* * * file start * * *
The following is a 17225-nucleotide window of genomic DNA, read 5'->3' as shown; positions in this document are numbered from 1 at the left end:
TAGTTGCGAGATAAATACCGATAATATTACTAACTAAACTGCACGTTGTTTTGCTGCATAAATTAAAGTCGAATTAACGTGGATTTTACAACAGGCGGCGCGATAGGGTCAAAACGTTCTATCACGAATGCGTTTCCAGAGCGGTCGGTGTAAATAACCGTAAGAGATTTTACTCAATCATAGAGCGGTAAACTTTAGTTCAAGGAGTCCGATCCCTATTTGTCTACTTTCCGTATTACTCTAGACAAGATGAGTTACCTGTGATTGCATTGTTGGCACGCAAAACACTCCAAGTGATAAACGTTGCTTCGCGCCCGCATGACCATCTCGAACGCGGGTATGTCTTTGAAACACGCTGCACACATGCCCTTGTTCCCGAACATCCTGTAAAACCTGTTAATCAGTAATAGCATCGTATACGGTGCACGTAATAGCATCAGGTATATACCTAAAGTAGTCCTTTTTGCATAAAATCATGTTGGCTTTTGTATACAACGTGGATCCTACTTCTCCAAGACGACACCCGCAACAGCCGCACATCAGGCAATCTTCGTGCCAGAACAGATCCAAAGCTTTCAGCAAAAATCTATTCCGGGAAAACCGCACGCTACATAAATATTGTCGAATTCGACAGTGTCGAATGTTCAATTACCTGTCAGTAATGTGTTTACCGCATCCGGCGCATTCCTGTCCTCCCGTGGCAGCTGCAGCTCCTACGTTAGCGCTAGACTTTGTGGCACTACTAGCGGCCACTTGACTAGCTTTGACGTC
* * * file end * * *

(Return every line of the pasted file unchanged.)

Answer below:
The following is a 17225-nucleotide window of genomic DNA, read 5'->3' as shown; positions in this document are numbered from 1 at the left end:
TAGTTGCGAGATAAATACCGATAATATTACTAACTAAACTGCACGTTGTTTTGCTGCATAAATTAAAGTCGAATTAACGTGGATTTTACAACAGGCGGCGCGATAGGGTCAAAACGTTCTATCACGAATGCGTTTCCAGAGCGGTCGGTGTAAATAACCGTAAGAGATTTTACTCAATCATAGAGCGGTAAACTTTAGTTCAAGGAGTCCGATCCCTATTTGTCTACTTTCCGTATTACTCTAGACAAGATGAGTTACCTGTGATTGCATTGTTGGCACGCAAAACACTCCAAGTGATAAACGTTGCTTCGCGCCCGCATGACCATCTCGAACGCGGGTATGTCTTTGAAACACGCTGCACACATGCCCTTGTTCCCGAACATCCTGTAAAACCTGTTAATCAGTAATAGCATCGTATACGGTGCACGTAATAGCATCAGGTATATACCTAAAGTAGTCCTTTTTGCATAAAATCATGTTGGCTTTTGTATACAACGTGGATCCTACTTCTCCAAGACGACACCCGCAACAGCCGCACATCAGGCAATCTTCGTGCCAGAACAGATCCAAAGCTTTCAGCAAAAATCTATTCCGGGAAAACCGCACGCTACATAAATATTGTCGAATTCGACAGTGTCGAATGTTCAATTACCTGTCAGTAATGTGTTTACCGCATCCGGCGCATTCCTGTCCTCCCGTGGCAGCTGCAGCTCCTACGTTAGCGCTAGACTTTGTGGCACTACTAGCGGCCACTTGACTAGCTTTGACGTC